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Transcript of interview with Ashleigh Gillon: Sky News: 22 August 2012



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Minister for Defence - Interview with Ashleigh Gillon, Sky News

22 August 2012

ASHLEIGH GILLON: Minister, thank you for your time. Firstly, can you clarify for me the quotas

that have been discussed today- are they mandatory or aspirational?

STEPHEN SMITH: Well, the Sex Discrimination Commissioner has recommended that to get

greater recruitment, greater retention and a greater number of women into senior leadership

positions we do need to really not on what she calls the trickle-up effect, but we do need to take

positive action.

So whether you describe them as targets or quotas or affirmative action, the Government and the

Chief of the Defence Force agree with that analysis. So we have said we agree with the

recommendations, we accept them in principle, and I’ve given the Chief of the Defence Force and

the Service Chiefs now the job of going away to work through the detailed implementations. So

yes we’ll have targets, but we’ve got to work through that detail.

ASHLEIGH GILLON: But again, are they mandatory, or is there something you just hope - goals

that you hope can be met?

STEPHEN SMITH: No, we will set targets, and those targets will be looked at, at least on an

annual basis. One of the, I think, significant practical reforms is the suggestion from the

Commissioner that we have a section on women in the ADF annual report - a companion

document to the annual report. So from here on in every time the Defence annual report goes out

there will be an accompanying document which is women in the Australian Defence Force. So we’ll

be able to see on an annual basis, the progress we’re making, or indeed, the lack of progress.

ASHLEIGH GILLON: Okay. So you’re not going to be mandatorily saying though that those quotas

need to be met each year. Those are things that you’re going to set and then have people work

towards as opposed to forcing certain quotas; that certain numbers of senior officers need to be

women for example.

STEPHEN SMITH: We’ll set targets, we’ll set quotas. I don’t want to have a semantic argument,

but the point that

ASHLEIGH GILLON: It is quite a difference though, isn’t it, as to whether they’re mandatory or

aspirational?

STEPHEN SMITH: What’s our objective here- our objective here is to make sure that women are

treated completely equally in the Defence Force, and that is not just for equality or gender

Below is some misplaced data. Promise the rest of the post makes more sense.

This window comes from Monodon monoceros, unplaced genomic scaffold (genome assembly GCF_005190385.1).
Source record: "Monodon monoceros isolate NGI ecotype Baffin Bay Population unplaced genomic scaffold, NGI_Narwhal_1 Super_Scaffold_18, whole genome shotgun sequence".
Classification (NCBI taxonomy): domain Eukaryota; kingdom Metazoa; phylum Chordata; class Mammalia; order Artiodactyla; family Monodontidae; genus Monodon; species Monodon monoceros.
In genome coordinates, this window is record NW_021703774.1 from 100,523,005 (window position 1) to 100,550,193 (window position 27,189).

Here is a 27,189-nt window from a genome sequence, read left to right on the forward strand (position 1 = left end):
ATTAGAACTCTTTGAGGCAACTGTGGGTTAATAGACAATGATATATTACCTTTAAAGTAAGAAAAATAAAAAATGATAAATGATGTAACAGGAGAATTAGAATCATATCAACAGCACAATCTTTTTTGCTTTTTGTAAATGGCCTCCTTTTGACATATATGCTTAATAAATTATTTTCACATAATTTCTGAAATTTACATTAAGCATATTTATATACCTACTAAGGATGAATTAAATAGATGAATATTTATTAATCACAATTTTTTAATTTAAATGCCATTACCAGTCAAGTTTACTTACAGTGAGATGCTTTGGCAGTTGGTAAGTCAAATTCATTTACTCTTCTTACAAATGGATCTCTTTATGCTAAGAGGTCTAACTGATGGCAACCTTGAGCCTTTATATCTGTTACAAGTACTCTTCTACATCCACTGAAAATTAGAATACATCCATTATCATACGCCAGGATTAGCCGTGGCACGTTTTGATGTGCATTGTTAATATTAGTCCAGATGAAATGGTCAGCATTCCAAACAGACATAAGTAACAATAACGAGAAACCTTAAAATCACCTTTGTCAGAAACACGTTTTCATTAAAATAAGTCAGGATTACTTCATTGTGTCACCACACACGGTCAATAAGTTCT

reasons, it’s also because in the modern world, to be an effective Defence Force if you don’t treat

women equally then your capability and your operational effectiveness is reduced.

So in the long-term, we don’t want to rely upon targets or quotas or mandatory arrangements.

What we want to rely upon is the fact that we get women in numbers coming into the Defence

Force in a sufficient, critical mass that over a period of time, it will naturally occur in the Defence

Force, as it now naturally occurs in other spheres of Australian society.

When I first started in public life, we had neither seen in Australia a woman Premier or woman

Prime Minister and only a small number of women Ministers. Now we see it every day. And that’s

where we will end up in the Defence Force. Will we need to take some special steps along the

way- yes we will, and targets or quotas will be part of that.

ASHLEIGH GILLON: So in the meantime, this sort of affirmative action that you’re talking about,

does that mean that when it comes to recruitment and promotion, those processes - that if

there’s a male candidate and a female candidate with the same qualifications that the female will

be chosen for that role?

STEPHEN SMITH: Well in the end that’ll be a matter for the Chief of the Defence Force and the

Service Chiefs. But the thrust of the report and the thrust of our acceptance of it is that yes, that

will be the case. The Commissioner talks about meritorious appointment, and we don’t want to

disturb that. We’re not interested in appointing people to positions that they are not capable of

effecting.